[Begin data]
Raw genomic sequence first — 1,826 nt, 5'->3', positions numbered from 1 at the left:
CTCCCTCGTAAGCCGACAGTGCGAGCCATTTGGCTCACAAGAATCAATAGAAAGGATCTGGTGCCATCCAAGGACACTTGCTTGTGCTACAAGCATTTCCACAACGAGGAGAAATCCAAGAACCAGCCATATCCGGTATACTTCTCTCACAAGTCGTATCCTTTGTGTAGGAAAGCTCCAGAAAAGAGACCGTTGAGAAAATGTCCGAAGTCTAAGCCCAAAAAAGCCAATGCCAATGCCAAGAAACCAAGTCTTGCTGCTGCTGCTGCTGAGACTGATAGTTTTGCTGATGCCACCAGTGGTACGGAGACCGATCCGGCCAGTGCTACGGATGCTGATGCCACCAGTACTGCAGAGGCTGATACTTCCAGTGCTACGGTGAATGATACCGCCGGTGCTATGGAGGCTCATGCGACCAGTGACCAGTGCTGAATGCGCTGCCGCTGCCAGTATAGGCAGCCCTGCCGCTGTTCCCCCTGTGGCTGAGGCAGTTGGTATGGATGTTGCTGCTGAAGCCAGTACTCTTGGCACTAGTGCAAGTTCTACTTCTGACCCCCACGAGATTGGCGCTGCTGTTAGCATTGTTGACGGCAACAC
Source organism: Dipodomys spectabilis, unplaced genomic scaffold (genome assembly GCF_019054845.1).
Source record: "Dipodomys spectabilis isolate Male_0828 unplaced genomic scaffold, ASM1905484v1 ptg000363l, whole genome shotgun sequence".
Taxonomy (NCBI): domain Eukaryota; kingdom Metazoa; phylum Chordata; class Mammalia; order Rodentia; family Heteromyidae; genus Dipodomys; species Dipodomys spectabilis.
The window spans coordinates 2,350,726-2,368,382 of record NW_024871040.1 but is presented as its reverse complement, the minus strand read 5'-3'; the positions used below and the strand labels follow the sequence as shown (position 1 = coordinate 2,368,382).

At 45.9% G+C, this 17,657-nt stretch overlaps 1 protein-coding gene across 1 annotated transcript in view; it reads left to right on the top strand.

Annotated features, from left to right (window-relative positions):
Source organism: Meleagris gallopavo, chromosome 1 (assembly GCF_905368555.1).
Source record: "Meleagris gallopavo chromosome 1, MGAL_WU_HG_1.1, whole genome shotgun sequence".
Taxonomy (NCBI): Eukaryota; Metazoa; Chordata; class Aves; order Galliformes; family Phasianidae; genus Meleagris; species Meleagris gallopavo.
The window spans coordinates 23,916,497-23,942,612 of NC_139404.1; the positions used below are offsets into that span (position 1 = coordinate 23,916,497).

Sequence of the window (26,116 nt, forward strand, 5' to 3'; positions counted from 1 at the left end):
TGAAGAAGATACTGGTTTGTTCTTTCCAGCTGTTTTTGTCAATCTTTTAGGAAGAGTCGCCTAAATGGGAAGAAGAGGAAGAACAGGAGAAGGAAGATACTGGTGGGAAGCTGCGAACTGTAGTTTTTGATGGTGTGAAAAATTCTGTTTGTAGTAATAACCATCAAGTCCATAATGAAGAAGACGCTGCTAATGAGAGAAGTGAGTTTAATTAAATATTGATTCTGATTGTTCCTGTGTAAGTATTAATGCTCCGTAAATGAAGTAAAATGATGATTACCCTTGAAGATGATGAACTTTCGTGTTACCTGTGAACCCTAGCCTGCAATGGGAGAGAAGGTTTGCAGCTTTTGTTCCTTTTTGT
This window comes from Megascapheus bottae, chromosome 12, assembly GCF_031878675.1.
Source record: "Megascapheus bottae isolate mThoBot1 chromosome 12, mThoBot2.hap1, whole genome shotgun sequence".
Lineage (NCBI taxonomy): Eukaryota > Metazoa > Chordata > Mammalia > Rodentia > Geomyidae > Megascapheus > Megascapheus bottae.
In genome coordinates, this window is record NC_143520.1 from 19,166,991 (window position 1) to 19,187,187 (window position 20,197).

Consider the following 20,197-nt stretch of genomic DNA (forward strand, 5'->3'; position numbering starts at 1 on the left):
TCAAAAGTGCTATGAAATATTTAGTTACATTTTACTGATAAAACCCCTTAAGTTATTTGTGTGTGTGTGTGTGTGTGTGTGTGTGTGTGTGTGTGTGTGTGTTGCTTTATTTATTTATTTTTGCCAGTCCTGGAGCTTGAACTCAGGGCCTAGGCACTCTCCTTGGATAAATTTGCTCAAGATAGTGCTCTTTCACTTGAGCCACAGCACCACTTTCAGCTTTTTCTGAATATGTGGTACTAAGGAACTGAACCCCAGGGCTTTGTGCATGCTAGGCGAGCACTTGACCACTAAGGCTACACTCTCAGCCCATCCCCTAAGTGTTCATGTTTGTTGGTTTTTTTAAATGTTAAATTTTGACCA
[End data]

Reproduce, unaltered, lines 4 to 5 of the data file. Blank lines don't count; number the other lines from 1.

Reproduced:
Source record: "Dipodomys spectabilis isolate Male_0828 unplaced genomic scaffold, ASM1905484v1 ptg000363l, whole genome shotgun sequence".
Taxonomy (NCBI): domain Eukaryota; kingdom Metazoa; phylum Chordata; class Mammalia; order Rodentia; family Heteromyidae; genus Dipodomys; species Dipodomys spectabilis.